Filed under book | Tags: · algeria, biography, colonialism, communism, existentialism, france, literature, marxism, négritude, philosophy, psychiatry, race, racism
“Born in Martinique, Frantz Fanon (1925–61) trained as a psychiatrist in Lyon before taking up a post in colonial Algeria. He had already experienced racism as a volunteer in the Free French Army, in which he saw combat at the end of the Second World War. In Algeria, Fanon came into contact with the Front de Libération Nationale, whose ruthless struggle for independence was met with exceptional violence from the French forces. He identified closely with the liberation movement, and his political sympathies eventually forced him out the country, whereupon he became a propagandist and ambassador for the FLN, as well as a seminal anticolonial theorist.
David Macey’s eloquent life of Fanon provides a comprehensive account of a complex individual’s personal, intellectual and political development. It is also a richly detailed depiction of postwar French culture. Fanon is revealed as a flawed and passionate humanist deeply committed to eradicating colonialism.”
First published by Picador, 2000
Second edition published by Verso, London, 2012
ISBN 9781844677733, 1844677737
Reviews: Megan Vaughan (London Review of Books, 2001), Peter Lennon (The Guardian, 2001), Mark Christian (Journal of Colonialism and Colonial History, 2002), Gareth Stanton (History Workshop Journal, 2002), Ciaran Mulholland (Socialist World, 2002), Godwin Kwadwo Osei-Nyame (Research in African Literatures, 2004), Kirkus Reviews (2001), Publishers Weekly (2001), Stephen Howe (New Humanist, 2013).
Interview with author (Theory, Culture & Society, 2011).Comment (0)
Filed under book | Tags: · biography, electronic music, music, music history, politics
“Leon Theremin led a life of flamboyant musical invention laced with daring electronic stealth. A creative genius and prolific inventor, Theremin launched the field of electronic music virtually singlehandedly in 1920 with the musical instrument that bears his name. The theremin-–the only instrument that is played without being touched-–created a sensation worldwide and paved the way for the modern synthesizer. Its otherworldly sound became familiar in sci-fi films and even in rock music. This magical instrument that charmed millions, however, is only the beginning of the story.
As a Soviet scientist, Theremin surrendered his life and work to the service of State espionage. On assignment in Depression-era America, he became the toast of New York society and worked the engines of capitalist commerce while passing data on U.S. industrial technology to the Soviet apparat. Following his sudden disappearance from New York in 1938, Theremin was exiled to a Siberian labor camp and subsequently vanished into the top-secret Soviet intelligence machine, presumed dead for nearly thirty years. Using the same technology that lay behind the theremin, he designed bugging devices that eavesdropped on U.S. diplomatic offices and stood at the center of a pivotal cold war confrontation. Throughout his life, Theremin developed many other electronic wonders, including one of the earliest televisions and multimedia devices that anticipated performance art and virtual reality by decades.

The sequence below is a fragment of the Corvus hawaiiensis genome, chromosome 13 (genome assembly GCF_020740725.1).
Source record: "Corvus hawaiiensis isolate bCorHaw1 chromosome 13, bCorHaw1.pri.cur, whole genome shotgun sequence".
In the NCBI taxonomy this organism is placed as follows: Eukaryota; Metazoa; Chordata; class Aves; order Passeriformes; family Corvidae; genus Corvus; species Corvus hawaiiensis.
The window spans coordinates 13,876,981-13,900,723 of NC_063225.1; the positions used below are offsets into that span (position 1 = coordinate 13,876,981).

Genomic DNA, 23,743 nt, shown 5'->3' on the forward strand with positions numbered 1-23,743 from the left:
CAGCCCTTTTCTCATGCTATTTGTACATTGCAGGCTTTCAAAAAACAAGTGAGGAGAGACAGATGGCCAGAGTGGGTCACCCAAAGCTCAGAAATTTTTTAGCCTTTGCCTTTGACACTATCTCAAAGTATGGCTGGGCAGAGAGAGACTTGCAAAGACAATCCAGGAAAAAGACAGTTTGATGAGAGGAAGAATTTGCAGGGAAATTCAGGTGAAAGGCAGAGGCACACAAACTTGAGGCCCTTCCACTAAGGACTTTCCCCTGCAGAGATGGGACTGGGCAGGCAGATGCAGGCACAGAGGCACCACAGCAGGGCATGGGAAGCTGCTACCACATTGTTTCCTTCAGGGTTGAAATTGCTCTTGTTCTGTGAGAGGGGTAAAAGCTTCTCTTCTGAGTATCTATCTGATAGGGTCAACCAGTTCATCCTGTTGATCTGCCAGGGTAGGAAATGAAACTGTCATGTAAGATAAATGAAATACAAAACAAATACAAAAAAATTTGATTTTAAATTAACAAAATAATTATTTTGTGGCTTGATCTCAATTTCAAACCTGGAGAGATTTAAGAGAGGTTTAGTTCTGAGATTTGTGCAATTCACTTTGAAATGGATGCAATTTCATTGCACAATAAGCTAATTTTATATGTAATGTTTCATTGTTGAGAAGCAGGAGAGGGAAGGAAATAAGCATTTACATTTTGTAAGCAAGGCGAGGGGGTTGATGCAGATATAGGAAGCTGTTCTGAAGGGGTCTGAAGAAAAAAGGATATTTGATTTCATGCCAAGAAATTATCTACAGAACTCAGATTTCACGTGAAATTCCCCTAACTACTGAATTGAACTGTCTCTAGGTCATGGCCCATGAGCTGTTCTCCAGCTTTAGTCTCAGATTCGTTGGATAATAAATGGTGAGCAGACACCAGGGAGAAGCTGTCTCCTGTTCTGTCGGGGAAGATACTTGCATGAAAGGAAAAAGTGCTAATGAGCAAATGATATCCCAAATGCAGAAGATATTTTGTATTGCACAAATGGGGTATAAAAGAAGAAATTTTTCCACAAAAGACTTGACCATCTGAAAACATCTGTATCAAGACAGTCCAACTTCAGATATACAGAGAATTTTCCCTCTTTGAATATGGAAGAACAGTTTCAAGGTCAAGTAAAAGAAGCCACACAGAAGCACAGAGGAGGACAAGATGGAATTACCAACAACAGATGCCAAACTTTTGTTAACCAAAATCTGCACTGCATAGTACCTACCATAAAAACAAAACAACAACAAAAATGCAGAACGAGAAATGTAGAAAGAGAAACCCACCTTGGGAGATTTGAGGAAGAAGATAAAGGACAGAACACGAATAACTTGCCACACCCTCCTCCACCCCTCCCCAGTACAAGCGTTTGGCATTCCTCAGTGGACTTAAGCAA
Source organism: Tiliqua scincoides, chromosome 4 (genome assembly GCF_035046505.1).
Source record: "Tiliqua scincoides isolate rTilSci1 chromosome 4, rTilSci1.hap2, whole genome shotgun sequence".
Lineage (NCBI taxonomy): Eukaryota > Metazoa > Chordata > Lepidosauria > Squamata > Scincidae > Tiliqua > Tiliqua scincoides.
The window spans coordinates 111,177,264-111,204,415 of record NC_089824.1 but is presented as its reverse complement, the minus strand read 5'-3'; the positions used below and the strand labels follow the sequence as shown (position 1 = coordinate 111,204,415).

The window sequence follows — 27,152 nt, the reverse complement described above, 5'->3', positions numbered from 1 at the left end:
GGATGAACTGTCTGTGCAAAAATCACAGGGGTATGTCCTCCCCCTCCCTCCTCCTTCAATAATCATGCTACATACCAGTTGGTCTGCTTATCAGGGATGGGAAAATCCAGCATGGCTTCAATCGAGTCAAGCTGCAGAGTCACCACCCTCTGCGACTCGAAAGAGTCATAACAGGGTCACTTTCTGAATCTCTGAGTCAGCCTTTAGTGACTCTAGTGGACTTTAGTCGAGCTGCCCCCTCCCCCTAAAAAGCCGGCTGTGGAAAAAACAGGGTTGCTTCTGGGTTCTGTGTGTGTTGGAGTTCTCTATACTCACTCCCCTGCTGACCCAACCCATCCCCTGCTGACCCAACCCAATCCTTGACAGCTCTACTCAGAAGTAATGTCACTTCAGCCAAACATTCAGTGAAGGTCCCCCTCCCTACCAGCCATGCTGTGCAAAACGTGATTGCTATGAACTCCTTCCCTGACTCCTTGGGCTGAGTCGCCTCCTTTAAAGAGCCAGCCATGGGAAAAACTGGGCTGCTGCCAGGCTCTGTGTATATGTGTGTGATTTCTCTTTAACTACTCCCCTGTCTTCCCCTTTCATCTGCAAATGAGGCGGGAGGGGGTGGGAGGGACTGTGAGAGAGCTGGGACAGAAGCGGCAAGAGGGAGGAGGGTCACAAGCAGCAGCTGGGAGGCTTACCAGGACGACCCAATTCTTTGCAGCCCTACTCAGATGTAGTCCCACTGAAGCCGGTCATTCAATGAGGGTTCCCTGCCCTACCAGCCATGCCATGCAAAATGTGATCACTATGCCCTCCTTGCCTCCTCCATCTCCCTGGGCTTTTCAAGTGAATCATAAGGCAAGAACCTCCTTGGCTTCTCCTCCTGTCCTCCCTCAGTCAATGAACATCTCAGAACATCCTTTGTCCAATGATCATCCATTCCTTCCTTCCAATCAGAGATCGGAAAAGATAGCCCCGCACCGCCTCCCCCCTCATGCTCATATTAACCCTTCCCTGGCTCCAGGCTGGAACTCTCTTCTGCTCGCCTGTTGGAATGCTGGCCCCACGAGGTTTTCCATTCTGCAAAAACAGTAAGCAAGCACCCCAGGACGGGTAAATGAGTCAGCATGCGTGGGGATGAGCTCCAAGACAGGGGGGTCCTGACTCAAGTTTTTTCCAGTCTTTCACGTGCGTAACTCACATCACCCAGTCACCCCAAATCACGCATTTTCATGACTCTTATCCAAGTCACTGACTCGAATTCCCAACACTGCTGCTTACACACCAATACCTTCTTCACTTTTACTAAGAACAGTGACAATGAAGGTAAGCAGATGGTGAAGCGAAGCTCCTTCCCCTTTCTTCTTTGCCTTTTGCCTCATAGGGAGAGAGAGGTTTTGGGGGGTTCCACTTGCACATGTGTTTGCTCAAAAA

In this first full biography of Leon Theremin, Albert Glinsky depicts the inventor’s nearly one hundred-year life span as a microcosm of the twentieth century. Theremin is seen at the epicenter of most of the major events of the century: the Russian Revolution, two world wars, America’s Great Depression, Stalin’s purges, the cold war, and perestroika. His life emerges as no less than a metaphor for the divergence of communism and capitalism.”
Foreword by Robert Moog
Publisher University of Illinois Press, 2000
ISBN 0252025822, 9780252025822
PDF (138 MB, no OCR)Comment (0)
Filed under book | Tags: · art history, avant-garde, biography, collage, constructivism, dada, machine
“Designed to accompany the Schwitters exhibitions in New York, London and Hanover, John Elderfield’s masterly study of Schwitters fulfils all the promise of his articles on that artist from the years 1969 to 1977 and surpasses any other academic work on the same subject in five major respects: first, in its attention to all phases of Schwitters’s work (the pre-1917 and post-1937 phases as well as the classically Merz period); second, in its judicious and balanced attention to all aspects of Schwitters’s multi-media work; third, in its refusal to reduce Schwitters’s artistic and theoretical work to one simple set of ideas or to privilege one mode of expression over another; fourth, in its generous sense of the rich artistic background (Cubism, Sturm, Dada, Constructivism) out of which Schwitters’s variegated work arose; and fifth, in its prodigious familiarity with the vast secondary literature dealing with the Modernist avant-gardes. The extent of Elderfield’s research is immensely impressive and the result of this is an authoritative, clearly-written book which combines a sure grasp of factual detail, a shrewd analytical sense vis-a-vis individual works, a complex understanding of the theoretical problems posed by Schwitters’s cpuvre and a fluid empathy with all of its levels. Quite apart from the 355 high-quality illustrations, the uniform excellence of Elderfield’s text makes the book indispensable for any serious student of German and European Modernism and effortlessly accessible to the non-specialist as well.” (Richard Sheppard’s 1986 review)
Publisher Thames and Hudson, London, 1985